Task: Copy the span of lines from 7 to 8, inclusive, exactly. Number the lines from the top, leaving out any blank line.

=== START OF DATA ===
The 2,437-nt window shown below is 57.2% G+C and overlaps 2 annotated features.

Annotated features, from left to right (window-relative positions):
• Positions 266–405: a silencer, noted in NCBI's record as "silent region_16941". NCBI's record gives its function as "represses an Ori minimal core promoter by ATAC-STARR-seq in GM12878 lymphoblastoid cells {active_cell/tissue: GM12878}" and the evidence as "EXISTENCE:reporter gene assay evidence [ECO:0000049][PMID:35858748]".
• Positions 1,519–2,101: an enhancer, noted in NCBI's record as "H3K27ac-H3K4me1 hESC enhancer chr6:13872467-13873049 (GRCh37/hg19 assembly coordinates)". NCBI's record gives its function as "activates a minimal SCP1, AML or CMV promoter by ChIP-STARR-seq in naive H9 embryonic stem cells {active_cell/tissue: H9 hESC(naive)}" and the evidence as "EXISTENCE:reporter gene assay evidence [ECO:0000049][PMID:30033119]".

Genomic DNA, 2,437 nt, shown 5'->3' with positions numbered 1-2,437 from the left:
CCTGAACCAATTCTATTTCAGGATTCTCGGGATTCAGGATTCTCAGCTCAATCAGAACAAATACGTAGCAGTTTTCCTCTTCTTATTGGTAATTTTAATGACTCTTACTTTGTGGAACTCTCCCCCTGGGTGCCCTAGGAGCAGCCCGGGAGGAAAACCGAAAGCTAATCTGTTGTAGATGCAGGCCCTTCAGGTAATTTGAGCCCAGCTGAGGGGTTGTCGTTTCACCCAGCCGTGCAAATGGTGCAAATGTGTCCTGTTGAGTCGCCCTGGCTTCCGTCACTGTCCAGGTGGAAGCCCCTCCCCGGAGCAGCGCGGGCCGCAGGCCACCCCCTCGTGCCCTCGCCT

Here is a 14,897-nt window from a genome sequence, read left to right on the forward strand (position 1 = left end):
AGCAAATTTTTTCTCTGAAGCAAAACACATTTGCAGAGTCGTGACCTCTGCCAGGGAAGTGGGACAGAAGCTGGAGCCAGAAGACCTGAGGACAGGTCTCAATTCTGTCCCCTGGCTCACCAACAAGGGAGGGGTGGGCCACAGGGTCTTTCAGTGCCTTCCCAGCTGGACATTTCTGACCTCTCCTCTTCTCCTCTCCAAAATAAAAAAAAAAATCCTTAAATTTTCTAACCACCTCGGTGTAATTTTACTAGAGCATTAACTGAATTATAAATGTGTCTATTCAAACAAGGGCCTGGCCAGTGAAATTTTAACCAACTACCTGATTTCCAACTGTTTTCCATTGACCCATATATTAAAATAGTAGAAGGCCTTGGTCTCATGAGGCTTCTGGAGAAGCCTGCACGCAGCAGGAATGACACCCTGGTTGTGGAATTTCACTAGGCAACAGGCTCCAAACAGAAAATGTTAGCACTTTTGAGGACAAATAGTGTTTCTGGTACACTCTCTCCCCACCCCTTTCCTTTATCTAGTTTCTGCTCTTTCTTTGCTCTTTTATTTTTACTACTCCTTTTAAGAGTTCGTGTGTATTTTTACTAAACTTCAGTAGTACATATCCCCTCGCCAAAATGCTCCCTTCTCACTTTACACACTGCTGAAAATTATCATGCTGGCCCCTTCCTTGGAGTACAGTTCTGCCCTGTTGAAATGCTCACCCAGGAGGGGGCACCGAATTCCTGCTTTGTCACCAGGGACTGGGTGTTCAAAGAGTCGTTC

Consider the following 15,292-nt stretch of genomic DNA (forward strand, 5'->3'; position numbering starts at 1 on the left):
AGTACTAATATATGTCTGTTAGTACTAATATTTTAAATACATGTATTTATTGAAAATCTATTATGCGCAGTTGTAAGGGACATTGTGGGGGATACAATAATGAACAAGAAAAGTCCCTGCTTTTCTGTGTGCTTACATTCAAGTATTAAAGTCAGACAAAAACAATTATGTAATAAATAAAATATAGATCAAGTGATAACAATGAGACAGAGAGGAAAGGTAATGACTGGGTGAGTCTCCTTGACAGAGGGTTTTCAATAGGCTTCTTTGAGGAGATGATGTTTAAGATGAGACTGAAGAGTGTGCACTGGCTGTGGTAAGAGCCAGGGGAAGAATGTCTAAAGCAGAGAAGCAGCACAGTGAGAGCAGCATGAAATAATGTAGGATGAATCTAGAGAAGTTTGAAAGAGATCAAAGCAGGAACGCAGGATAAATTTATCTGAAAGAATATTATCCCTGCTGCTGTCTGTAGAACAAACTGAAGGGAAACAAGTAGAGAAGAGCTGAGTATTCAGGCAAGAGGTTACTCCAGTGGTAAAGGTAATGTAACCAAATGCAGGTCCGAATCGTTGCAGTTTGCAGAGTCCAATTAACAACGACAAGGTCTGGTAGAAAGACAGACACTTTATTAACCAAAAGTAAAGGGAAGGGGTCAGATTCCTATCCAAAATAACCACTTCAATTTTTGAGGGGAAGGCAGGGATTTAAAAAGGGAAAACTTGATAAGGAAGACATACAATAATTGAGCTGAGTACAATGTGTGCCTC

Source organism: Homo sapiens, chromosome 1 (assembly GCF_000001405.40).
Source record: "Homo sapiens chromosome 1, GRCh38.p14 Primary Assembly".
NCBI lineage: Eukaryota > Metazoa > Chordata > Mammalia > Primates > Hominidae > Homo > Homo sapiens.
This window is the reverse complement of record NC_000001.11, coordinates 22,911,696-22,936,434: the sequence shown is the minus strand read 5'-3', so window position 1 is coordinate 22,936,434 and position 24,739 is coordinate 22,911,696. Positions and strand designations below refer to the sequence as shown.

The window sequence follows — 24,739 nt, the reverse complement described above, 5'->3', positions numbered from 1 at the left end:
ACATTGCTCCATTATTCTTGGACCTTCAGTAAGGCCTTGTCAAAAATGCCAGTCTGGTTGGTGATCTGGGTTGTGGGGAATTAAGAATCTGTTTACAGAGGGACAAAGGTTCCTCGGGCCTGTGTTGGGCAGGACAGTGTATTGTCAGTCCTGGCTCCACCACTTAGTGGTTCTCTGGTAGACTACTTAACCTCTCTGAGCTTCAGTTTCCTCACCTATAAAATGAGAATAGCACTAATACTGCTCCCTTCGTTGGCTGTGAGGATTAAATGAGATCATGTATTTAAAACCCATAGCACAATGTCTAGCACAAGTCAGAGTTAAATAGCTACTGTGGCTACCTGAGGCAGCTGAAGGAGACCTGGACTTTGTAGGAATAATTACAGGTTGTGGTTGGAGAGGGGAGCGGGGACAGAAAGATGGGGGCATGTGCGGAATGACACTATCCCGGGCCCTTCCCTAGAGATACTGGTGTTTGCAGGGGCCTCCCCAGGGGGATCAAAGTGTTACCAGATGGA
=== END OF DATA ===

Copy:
Here is a 14,897-nt window from a genome sequence, read left to right on the forward strand (position 1 = left end):
AGCAAATTTTTTCTCTGAAGCAAAACACATTTGCAGAGTCGTGACCTCTGCCAGGGAAGTGGGACAGAAGCTGGAGCCAGAAGACCTGAGGACAGGTCTCAATTCTGTCCCCTGGCTCACCAACAAGGGAGGGGTGGGCCACAGGGTCTTTCAGTGCCTTCCCAGCTGGACATTTCTGACCTCTCCTCTTCTCCTCTCCAAAATAAAAAAAAAAATCCTTAAATTTTCTAACCACCTCGGTGTAATTTTACTAGAGCATTAACTGAATTATAAATGTGTCTATTCAAACAAGGGCCTGGCCAGTGAAATTTTAACCAACTACCTGATTTCCAACTGTTTTCCATTGACCCATATATTAAAATAGTAGAAGGCCTTGGTCTCATGAGGCTTCTGGAGAAGCCTGCACGCAGCAGGAATGACACCCTGGTTGTGGAATTTCACTAGGCAACAGGCTCCAAACAGAAAATGTTAGCACTTTTGAGGACAAATAGTGTTTCTGGTACACTCTCTCCCCACCCCTTTCCTTTATCTAGTTTCTGCTCTTTCTTTGCTCTTTTATTTTTACTACTCCTTTTAAGAGTTCGTGTGTATTTTTACTAAACTTCAGTAGTACATATCCCCTCGCCAAAATGCTCCCTTCTCACTTTACACACTGCTGAAAATTATCATGCTGGCCCCTTCCTTGGAGTACAGTTCTGCCCTGTTGAAATGCTCACCCAGGAGGGGGCACCGAATTCCTGCTTTGTCACCAGGGACTGGGTGTTCAAAGAGTCGTTC